Does this sound familiar: you have questions for your pediatrician, but by the time you get to your child’s well-checkup, you can’t remember them or you forget to ask?

A recent survey found that only 25% of parents prepare questions for their child’s doctor ahead of the appointment. However, preparing questions is the best way to get the most out of your visit—and receive the answers you need from a trusted source.

At Eugene Pediatric Associates in Eugene, Dr. Pilar Bradshaw says pediatricians like herself encourage parents to ask questions.

“Because when it comes up in your mind as a problem, that means it’s something real,” she says. “We want to talk to you about it because those are great topics that will help us have a really rich discussion when we’re together.”

Dr. Bradshaw says she hears a wide range of questions from parents. “Some of the common questions that parents might want to ask are questions about sleep, questions about feeding, problems your kid might be having at school, things about discipline and how to get your kids behavior in line with your hopes.”

If you’re not sure what to ask about, some common topics parents should consider bringing up with their pediatrician include:

  • Healthy eating habits: What should my child be eating? What portion size is best?
  • Extracurricular activities: How many extracurricular activities should my child participate in? How many would be too much for my child?
  • Safety concerns: Discuss things like new toys, trampolines, pools, and kids’ entertainment.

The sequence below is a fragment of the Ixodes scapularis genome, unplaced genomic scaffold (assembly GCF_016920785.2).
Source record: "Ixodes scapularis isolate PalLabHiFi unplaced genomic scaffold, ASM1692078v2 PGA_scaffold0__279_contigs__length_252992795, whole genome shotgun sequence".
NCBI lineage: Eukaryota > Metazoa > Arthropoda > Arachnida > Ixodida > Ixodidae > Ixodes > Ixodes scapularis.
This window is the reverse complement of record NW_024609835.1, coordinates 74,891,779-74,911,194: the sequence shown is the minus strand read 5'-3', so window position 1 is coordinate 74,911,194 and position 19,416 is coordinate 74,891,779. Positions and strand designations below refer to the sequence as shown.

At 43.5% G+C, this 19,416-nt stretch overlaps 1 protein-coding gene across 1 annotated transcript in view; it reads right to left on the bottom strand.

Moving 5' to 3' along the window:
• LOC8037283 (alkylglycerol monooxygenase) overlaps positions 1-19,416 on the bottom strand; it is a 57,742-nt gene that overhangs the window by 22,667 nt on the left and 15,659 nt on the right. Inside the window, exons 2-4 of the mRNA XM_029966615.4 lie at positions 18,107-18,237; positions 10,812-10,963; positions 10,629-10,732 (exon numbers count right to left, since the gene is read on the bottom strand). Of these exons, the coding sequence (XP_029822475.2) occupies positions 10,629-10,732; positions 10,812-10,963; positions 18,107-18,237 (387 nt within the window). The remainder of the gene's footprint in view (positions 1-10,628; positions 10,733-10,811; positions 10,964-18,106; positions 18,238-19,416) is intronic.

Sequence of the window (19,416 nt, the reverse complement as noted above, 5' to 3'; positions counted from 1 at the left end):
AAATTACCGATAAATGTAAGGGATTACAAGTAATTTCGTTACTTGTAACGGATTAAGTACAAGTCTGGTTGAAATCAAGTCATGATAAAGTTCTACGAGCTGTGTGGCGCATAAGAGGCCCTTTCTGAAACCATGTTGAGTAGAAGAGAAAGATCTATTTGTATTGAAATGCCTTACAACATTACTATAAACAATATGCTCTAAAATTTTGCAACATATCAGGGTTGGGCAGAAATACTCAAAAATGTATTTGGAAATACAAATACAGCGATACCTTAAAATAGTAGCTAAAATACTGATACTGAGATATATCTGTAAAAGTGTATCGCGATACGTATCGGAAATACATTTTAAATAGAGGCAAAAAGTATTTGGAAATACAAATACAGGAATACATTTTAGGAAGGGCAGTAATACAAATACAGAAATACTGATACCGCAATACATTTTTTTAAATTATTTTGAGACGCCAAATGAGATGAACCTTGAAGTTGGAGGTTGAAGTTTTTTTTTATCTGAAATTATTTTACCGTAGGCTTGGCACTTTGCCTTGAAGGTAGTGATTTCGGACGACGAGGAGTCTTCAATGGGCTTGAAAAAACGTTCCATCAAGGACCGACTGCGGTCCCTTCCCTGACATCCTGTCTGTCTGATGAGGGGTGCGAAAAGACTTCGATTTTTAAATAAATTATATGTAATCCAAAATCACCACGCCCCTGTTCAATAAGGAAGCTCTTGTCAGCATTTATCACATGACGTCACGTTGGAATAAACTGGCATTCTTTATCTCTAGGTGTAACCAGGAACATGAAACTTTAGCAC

• Developmental milestones: Is my child hitting milestones on time? If not, is there any need to worry?
  • Medications and vaccines: When and how should you give over-the-counter medications and is your child up to date on vaccines?

Dr. Bradshaw suggests jotting down your questions or concerns as they come to you in the notes section of your smartphone, so you’re more likely to have them with you at your next appointment.

While social media and the internet have become an easy way to access information, your doctor is a trusted source who knows your child. Social media can also put unrealistic pressures on parents and inspire feelings of inadequacy, when the reality is that no parent is perfect, Dr. Bradshaw says.

“You want to get your information from someone who knows you, someone who’s more relatable than the internet, because let’s face it, a lot of the information that’s posted, it’s not real information,” she says. “It’s glorified or made to feel like this is how every family is, when in fact, almost no family is the perfect internet family.”

When it comes to questions about your child, there is no question too big, too small or too insignificant, and if your pediatrician can’t answer it, they will connect you with someone who can.